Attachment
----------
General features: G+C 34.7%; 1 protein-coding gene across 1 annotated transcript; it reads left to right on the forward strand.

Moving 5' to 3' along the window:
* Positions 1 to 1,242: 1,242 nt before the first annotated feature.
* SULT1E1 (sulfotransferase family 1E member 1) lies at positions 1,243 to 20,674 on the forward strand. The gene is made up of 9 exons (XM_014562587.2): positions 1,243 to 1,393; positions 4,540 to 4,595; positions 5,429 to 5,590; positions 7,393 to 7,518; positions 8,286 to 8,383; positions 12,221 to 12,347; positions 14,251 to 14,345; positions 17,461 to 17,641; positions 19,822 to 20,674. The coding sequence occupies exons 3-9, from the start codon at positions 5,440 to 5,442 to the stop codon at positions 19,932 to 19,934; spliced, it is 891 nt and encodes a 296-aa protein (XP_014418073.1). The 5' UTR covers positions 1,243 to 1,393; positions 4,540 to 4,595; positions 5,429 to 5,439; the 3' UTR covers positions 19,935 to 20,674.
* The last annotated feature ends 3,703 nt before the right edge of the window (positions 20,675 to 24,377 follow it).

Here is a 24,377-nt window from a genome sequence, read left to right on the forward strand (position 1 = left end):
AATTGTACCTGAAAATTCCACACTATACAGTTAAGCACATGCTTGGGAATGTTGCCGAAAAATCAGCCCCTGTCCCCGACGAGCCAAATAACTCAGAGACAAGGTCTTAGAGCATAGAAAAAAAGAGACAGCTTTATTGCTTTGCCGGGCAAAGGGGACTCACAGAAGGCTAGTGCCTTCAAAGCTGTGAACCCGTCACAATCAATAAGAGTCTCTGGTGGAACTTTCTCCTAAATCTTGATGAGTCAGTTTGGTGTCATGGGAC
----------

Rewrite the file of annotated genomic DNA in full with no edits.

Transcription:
General features: G+C 34.7%; 1 protein-coding gene across 1 annotated transcript; it reads left to right on the forward strand.

Moving 5' to 3' along the window:
* Positions 1 to 1,242: 1,242 nt before the first annotated feature.
* SULT1E1 (sulfotransferase family 1E member 1) lies at positions 1,243 to 20,674 on the forward strand. The gene is made up of 9 exons (XM_014562587.2): positions 1,243 to 1,393; positions 4,540 to 4,595; positions 5,429 to 5,590; positions 7,393 to 7,518; positions 8,286 to 8,383; positions 12,221 to 12,347; positions 14,251 to 14,345; positions 17,461 to 17,641; positions 19,822 to 20,674. The coding sequence occupies exons 3-9, from the start codon at positions 5,440 to 5,442 to the stop codon at positions 19,932 to 19,934; spliced, it is 891 nt and encodes a 296-aa protein (XP_014418073.1). The 5' UTR covers positions 1,243 to 1,393; positions 4,540 to 4,595; positions 5,429 to 5,439; the 3' UTR covers positions 19,935 to 20,674.
* The last annotated feature ends 3,703 nt before the right edge of the window (positions 20,675 to 24,377 follow it).

Here is a 24,377-nt window from a genome sequence, read left to right on the forward strand (position 1 = left end):
AATTGTACCTGAAAATTCCACACTATACAGTTAAGCACATGCTTGGGAATGTTGCCGAAAAATCAGCCCCTGTCCCCGACGAGCCAAATAACTCAGAGACAAGGTCTTAGAGCATAGAAAAAAAGAGACAGCTTTATTGCTTTGCCGGGCAAAGGGGACTCACAGAAGGCTAGTGCCTTCAAAGCTGTGAACCCGTCACAATCAATAAGAGTCTCTGGTGGAACTTTCTCCTAAATCTTGATGAGTCAGTTTGGTGTCATGGGAC